I recommend doing it the same way a dialogue editor would - manually edit them out, small crossfades in between. Then try a noise supression tool after the fact as icing on the cake. It's a great way to learn how to edit in practice. Take dialogue for instance. anyone editing voice must learn the intricacies of inflection, rhythm, and cadence - and furthermore, how to alter it in believable ways (hence, dialogue editors are called invisible artists - also why there's the saying "a seasoned dialogue editor is worth their weight in gold"). Unfortunately a catch-all like a plugin for this siuation won't help all that much in my opinion and you frankly won't learn a whole from it.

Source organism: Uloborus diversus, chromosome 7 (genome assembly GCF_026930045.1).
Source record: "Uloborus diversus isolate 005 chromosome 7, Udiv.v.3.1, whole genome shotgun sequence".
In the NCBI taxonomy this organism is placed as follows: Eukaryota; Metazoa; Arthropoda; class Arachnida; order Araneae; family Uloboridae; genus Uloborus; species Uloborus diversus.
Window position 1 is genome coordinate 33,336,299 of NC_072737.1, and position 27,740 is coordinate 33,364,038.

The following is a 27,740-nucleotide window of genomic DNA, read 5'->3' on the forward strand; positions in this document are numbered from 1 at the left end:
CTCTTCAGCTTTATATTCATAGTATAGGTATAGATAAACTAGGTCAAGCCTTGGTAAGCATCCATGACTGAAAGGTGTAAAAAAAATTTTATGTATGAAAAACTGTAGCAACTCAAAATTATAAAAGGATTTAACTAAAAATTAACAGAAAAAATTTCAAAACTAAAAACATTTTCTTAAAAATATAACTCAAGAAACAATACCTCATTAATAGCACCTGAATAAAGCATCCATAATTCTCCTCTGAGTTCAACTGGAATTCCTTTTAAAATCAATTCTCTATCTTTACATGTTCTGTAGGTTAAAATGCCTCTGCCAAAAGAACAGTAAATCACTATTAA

Pushing a plugin button is limiting, a skill limited to the confines of a certain tool and its availability. Learning to carefully and transparently edit sound however is a skill which you can carry on forever, regardless of the tool or medium, it transcends the tools, and put it to practice in many ways and constantly improve upon.